The Vital Importance of Investing in the Blue Economy for a Sustainable Future – The blue economy plays a vital role in the world’s transition to a sustainable future, and conversations about a zero-carbon transition cannot ignore the importance of the oceans. Earth’s surface is mainly covered by water, and oceans regulate the Earth’s temperature, support biodiversity, and contribute to the water cycle. The oceans have absorbed 20-30% of anthropomorphic CO2 emissions and 90% of excess heat, but as the Earth reaches tipping points within its planetary boundaries, there are no guarantees that the oceans can continue to operate as they have been.
The ocean economy is estimated to contribute more than US$1.5 trillion to the global economy,
providing food and employment for hundreds of millions of people. However, the intensification and expansion of human activities have raised the ocean’s temperature, caused acidification, fishing, mining, shipping, tourism, plastics, and other pollution, which are all taking their toll. The historic High Seas Treaty agreed at the United Nations in New York in 2021 places 30% of the world’s oceans into “Marine Protected Areas” (MPAs) to protect wildlife and marine genetic resources. The treaty will allocate more funds to marine conservation, establish new rules for deep-sea mining, and establish an ocean’s “Conference of the Parties” (COP), in the same vein as the Climate and Biodiversity COPs.
To protect and enhance marine ecosystems and balance competing priorities, governments need tools to help value the blue economy and develop relevant taxonomies and frameworks for investment. States need to invest in the oceans as part of their Nationally Determined Contributions (NDCs) and coastal resilience plans, and countries need to work collaboratively to protect areas of globally important biodiversity. To ensure finance flows from green to blue, capacity needs to be developed within the financial sector on basic ocean economy literacy and risk assessment.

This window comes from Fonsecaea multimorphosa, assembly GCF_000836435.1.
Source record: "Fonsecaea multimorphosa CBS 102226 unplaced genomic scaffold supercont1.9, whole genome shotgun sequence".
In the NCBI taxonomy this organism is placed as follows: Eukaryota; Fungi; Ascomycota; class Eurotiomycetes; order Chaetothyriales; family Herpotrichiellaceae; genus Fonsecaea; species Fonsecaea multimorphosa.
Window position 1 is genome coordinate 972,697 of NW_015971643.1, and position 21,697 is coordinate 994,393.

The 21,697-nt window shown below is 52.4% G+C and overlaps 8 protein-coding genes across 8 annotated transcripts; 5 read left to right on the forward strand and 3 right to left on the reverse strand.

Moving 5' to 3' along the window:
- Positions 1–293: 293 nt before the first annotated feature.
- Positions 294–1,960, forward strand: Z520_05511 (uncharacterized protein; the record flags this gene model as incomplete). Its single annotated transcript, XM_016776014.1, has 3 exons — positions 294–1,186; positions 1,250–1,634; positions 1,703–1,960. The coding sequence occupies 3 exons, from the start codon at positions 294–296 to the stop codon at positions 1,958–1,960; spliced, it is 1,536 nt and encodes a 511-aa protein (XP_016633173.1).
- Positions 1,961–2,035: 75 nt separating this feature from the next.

Many tools of green finance can be applied to blue finance,
such as blue bonds and blue sustainability-linked loans, and markets for blue carbon are growing. The shipping industry, one of the few ocean industries with a global governance system, set the ambition in 2018 to reduce greenhouse gas emissions from shipping by 50% by 2050. Investment in renewable energy production from the ocean, such as offshore wind and wave power, and sustainable ocean foods, and greater investment in sustainable coastal and marine ecosystems through innovative financing mechanisms, can support conservation and restoration.
In conclusion, the blue economy is critical to the world’s transition to a sustainable future, and governments, businesses, and individuals must prioritize and invest in it. The oceans play an essential role in climate change, biodiversity, livelihoods, transport, and energy security, and protecting them is essential for a healthy future for people and the planet.
The Vital Importance of Investing in the Blue Economy for a Sustainable Future